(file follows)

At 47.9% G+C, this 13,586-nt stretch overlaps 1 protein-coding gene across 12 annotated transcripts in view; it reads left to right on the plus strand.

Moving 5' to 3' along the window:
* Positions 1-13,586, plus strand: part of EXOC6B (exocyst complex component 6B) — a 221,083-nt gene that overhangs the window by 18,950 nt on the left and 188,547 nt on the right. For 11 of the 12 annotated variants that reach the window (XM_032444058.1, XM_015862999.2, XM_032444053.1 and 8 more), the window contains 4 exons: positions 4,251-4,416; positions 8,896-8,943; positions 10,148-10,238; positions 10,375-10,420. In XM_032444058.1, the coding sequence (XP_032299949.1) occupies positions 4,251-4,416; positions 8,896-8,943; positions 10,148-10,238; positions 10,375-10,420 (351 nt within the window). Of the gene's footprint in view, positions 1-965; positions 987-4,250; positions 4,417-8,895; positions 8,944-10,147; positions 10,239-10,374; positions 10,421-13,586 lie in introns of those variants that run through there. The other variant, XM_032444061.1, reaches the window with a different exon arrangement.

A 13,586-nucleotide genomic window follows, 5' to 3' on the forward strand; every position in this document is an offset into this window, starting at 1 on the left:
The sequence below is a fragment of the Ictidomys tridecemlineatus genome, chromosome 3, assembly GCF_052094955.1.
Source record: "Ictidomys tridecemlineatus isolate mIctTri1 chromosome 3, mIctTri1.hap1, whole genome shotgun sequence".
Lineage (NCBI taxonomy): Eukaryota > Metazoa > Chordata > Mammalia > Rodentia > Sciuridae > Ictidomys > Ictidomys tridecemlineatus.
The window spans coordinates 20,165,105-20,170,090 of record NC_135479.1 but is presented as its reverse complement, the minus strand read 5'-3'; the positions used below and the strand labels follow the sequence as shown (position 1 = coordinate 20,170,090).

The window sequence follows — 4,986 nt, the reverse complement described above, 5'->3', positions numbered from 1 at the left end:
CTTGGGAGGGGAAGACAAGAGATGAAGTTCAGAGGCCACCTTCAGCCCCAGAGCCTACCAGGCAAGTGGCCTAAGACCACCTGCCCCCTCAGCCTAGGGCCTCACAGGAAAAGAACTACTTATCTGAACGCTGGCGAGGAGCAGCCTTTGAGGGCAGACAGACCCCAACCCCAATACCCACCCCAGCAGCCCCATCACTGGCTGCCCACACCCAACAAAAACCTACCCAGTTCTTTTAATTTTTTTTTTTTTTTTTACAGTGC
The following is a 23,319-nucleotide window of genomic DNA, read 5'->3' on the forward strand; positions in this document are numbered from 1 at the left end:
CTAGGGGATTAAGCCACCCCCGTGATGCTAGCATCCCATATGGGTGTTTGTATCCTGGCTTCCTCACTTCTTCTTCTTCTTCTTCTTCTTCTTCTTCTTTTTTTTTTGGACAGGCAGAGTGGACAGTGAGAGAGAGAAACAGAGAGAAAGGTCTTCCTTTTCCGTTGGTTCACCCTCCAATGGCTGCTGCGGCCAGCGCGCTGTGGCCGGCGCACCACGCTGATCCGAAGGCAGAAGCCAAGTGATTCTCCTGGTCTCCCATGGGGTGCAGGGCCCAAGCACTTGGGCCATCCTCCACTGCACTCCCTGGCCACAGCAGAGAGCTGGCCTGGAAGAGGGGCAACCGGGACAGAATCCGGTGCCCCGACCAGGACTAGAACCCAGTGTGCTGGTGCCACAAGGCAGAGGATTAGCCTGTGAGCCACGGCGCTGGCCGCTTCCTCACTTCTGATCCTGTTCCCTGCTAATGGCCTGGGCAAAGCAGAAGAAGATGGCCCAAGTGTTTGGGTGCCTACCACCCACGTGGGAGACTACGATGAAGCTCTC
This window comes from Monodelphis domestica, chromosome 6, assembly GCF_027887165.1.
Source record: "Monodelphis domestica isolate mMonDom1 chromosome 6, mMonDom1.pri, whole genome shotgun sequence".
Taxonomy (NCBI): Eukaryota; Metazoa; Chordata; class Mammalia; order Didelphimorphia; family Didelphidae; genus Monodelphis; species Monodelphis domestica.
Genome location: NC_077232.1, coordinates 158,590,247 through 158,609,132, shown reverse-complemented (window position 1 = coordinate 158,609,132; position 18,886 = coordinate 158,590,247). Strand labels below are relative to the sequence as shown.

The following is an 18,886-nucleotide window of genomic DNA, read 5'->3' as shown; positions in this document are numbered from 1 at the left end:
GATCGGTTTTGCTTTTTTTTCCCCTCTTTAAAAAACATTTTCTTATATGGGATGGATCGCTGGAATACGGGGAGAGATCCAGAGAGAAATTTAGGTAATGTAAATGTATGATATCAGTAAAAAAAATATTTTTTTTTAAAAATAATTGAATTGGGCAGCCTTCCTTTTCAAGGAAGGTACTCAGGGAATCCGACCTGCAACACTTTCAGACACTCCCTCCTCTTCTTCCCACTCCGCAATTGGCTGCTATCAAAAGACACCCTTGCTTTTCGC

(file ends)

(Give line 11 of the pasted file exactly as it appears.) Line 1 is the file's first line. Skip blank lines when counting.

The following is a 23,319-nucleotide window of genomic DNA, read 5'->3' on the forward strand; positions in this document are numbered from 1 at the left end: